About The Liberty University Campus Garden
The Liberty University Campus Garden is an initiative to demonstrate and promote creation care through sustainable practices — a necessary dimension of Christian stewardship.
The Liberty Campus Garden educates students on how to engage in earth stewardship through gardening and other lifestyle practices, equipping them with indispensable skills for ministry and for Christian service.
- Educate students, faculty, and staff about gardening and provide them with skills that will familiarize them with creation care within the university and clarify how it fits into their lives.
- Utilize Liberty’s land resources to produce fresh and healthy food that will serve as a support system for the university and for the local community.
- Provide a unique outdoor learning environment that will facilitate engagement with nature.
- Offer a meaningful place for a transient student body to come together and invest in a project that will benefit both the campus and the environment.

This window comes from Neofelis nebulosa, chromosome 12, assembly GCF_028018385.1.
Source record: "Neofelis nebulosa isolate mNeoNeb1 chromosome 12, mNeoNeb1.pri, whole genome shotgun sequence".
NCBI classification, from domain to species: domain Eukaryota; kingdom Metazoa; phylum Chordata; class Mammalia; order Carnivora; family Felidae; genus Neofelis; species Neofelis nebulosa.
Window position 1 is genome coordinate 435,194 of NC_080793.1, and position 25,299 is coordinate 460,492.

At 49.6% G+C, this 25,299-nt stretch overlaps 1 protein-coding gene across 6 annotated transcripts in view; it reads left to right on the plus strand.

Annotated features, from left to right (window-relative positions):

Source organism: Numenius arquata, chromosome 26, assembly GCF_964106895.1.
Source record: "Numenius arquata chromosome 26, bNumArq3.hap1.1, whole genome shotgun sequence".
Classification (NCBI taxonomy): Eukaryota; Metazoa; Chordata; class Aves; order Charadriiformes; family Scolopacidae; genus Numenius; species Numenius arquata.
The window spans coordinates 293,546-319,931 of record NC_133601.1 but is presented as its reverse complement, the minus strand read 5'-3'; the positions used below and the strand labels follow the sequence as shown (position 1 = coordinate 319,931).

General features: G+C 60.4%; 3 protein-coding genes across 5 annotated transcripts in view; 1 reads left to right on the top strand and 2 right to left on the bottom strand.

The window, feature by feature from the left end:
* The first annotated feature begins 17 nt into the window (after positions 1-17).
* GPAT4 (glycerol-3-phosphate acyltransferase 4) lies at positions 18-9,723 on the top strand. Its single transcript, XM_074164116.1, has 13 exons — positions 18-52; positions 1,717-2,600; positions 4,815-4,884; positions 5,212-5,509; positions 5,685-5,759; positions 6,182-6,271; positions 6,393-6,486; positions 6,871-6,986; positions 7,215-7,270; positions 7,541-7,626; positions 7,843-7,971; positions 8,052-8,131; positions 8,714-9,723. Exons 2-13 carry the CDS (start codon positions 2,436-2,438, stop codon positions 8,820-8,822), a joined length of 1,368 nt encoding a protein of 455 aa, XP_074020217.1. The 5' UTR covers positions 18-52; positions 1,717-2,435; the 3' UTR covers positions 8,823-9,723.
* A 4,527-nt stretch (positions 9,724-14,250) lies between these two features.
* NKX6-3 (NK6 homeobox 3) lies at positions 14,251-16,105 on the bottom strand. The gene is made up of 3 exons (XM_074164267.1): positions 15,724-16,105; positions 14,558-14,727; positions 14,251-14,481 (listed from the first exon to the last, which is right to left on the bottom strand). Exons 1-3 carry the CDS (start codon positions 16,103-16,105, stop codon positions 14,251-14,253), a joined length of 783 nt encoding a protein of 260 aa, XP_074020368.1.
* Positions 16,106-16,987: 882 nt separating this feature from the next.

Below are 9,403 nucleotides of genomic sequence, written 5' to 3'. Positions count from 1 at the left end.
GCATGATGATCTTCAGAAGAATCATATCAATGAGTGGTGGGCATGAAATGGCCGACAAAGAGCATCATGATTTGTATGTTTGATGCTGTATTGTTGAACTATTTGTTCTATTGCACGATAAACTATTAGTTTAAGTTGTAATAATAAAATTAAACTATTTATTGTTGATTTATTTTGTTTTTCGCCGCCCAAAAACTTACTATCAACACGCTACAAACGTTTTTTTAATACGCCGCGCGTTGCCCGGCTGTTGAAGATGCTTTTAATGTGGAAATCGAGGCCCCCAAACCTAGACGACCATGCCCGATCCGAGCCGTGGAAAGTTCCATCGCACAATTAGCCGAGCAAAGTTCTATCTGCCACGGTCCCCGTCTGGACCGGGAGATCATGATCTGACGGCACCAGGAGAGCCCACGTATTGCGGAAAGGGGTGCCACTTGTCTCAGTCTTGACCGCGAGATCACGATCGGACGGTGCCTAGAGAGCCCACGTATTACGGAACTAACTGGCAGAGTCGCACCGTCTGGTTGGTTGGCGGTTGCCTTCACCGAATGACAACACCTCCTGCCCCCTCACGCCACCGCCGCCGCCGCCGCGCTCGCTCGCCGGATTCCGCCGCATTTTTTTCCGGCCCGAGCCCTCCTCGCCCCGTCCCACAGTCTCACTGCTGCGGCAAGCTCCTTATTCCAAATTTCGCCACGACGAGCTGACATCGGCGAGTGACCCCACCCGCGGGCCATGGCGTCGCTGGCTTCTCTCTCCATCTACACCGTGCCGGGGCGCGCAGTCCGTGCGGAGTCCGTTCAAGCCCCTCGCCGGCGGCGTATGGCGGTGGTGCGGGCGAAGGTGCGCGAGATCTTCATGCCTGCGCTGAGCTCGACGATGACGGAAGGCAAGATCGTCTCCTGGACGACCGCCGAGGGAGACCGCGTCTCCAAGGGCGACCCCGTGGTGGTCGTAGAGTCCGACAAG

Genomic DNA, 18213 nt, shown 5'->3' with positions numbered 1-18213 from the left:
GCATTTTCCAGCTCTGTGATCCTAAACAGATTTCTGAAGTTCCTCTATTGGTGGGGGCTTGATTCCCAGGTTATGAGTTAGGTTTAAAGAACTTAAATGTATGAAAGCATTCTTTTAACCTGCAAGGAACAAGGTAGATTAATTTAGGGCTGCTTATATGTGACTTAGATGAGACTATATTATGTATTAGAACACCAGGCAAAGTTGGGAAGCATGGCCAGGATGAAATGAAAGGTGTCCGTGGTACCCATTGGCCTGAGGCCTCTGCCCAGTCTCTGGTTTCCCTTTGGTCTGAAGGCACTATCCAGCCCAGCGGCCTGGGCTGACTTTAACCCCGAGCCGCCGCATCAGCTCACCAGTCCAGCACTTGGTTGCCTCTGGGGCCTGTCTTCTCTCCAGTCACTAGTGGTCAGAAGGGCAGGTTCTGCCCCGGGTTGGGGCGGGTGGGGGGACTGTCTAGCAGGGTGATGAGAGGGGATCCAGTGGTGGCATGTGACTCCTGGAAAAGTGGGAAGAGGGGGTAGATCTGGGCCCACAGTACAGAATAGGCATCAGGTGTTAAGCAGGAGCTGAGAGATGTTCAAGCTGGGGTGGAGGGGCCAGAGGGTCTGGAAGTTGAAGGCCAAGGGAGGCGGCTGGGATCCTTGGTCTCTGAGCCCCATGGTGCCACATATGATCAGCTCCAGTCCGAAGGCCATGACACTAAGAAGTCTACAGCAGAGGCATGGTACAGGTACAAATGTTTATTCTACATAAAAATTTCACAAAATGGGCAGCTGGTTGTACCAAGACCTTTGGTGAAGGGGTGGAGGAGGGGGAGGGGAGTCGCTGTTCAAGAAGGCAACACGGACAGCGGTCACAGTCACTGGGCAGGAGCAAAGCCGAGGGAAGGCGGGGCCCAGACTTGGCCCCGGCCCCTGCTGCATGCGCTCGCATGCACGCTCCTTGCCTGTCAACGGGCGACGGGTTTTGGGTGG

- The Campus Garden was initiated in fall of 2012 and became operational in the late spring 2013.
- We grow veggies and fruits on a 1.5 acre plot that includes two large high tunnels that help us grow year round.
- We aim to use simple technology and skills that can be transferred anywhere in the world.
- We offer great opportunities to learn about all facets of growing; for those who already have some experience and for those who have none!
- Volunteer and CSER opportunities available.
- Best way to get involved is to email firstname.lastname@example.org.
A rainbow display of various tomato varieties.
Students are invited to the Campus Garden to learn basic growing principles, including instruction in seeding, planting, weeding, and harvesting. Some of the produce harvested will be served in the Reber-Thomas Dining Hall.
Christian/Community Service credit will be offered to students who volunteer at the Campus Garden. This is also a great opportunity for students to serve the Lynchburg community by donating produce they have taken part in growing themselves.
The garden offers a meaningful opportunity for students to come together and invest in a project that will benefit the campus, the community, and the environment.